Top European Court To Debate ‘Right To Be Forgotten’

Tom Jowitt is a leading British tech freelance and long standing contributor to TechWeek Europe

Appeal to remove data from search engine to be debated in European court after Google refuses removal request

The controversial ‘right to be forgotten’ request is to be debated in Europe’s top court, the Court of Justice of the European Union (ECJ).

It comes after Google refused requests from four people, who have since filed appeals against the decision.

The ‘right to be forgotten’ was made into law in May 2014, when the ECJ ruled that search engine operators were responsible for links to web pages that contained personal information, and should therefore remove such links on request of the information owners.

Erase delete forget right to be forgotten key © Sarawut Aiemsinsuk Shutterstock

Right To Be Forgotten

The law applied to search engines such as Google and Bing, but as Google has by far the largest search engine market share in Europe, it is front and centre of the issue.

The law states that search engines should remove inadequate or irrelevant information from web results appearing under searches for people’s names.

Google for its part has previously protested against the law, but later began publishing transparency reports to show how it was (reluctantly) complying with the ECJ order.

These transparency reports have revealed that Google has so far received over 720,000 removal requests and accepted about 43 percent of them.

But now according to Reuters, four individuals had asked Google to remove links to webpages about them, but Google refused. They then appealed to the French data protection authority, the CNIL, but that watchdog agreed with Google’s refusal.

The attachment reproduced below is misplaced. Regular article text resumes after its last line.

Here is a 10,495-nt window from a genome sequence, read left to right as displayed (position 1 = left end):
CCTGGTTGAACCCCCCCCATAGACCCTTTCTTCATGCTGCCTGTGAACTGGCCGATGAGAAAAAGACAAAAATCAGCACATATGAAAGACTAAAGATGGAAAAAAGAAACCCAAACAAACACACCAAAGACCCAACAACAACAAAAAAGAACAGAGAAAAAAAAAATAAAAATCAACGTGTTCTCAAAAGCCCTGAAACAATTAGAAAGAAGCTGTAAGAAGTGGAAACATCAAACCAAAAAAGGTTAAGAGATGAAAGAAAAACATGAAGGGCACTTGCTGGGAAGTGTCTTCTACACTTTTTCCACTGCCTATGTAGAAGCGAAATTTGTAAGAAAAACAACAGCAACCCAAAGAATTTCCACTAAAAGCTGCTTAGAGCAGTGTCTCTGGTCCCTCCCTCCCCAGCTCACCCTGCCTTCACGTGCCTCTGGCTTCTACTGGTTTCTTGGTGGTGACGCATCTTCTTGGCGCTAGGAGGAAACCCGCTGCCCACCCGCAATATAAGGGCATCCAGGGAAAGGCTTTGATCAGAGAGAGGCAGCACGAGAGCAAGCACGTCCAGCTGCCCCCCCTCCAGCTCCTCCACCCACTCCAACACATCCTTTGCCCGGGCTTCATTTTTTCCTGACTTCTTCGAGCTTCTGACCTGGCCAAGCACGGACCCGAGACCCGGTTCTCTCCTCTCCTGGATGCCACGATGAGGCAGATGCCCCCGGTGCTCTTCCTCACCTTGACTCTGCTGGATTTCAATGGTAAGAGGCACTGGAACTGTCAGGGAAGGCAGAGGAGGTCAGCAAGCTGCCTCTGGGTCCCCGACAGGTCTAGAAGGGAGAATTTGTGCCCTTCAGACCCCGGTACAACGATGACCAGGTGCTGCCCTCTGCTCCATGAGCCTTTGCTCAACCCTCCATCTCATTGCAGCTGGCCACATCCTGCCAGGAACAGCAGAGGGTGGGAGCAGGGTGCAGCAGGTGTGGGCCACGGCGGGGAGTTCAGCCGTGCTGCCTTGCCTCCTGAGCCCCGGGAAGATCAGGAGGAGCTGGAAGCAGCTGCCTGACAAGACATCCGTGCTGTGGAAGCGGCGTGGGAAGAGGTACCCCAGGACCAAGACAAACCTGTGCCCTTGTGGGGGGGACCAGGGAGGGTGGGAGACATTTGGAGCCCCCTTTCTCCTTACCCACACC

This prompted the four individuals to take their case to the French Conseil d’Etat, France’s supreme administrative court, which referred it to the Luxembourg-based ECJ, which will debate the issue.

A Conseil de’Etat statement reportedly detailed the reasons for the ‘right to be forgotten’ requests.

The first concerned the suicide of a member of the Church of Scientology, the second was a video that “explicitly revealed the nature of the relationship that an applicant was deemed to have entertained with a person holding a public office”.

The third and fourth request were from individuals either convicted or being charged with criminal proceedings.

Reluctant Compliance

“Put simply, the first issue – due to be heard by the Court of Justice of the European Union (CJEU) in the coming months – is whether people have an absolute right to request removal of lawfully published, but sensitive, personal data from search results,” blogged Google’s senior privacy counsel Peter Fleischer. “Or whether, as is the case now, search engines should continue to balance the public interest in access to information with the individual’s right to privacy.”

“The CJEU now has to decide whether “sensitive personal data” – such as the political allegiance of an individual, or a past criminal conviction reported in the press – should always outweigh the public interest,” he wrote.

“The tricky thing with this kind of information is that it is often important for people to know and it is frequently reported in newspapers and elsewhere,” he added. “Requiring automatic delisting from search engines, without any public interest balancing test, risks creating a dangerous loophole.”

“Such a loophole would enable anyone to demand removal of links that should remain up in the public interest, simply by claiming they contain some element of sensitive personal data,” he said.

The ECJ will consider the case over the next couple of months.

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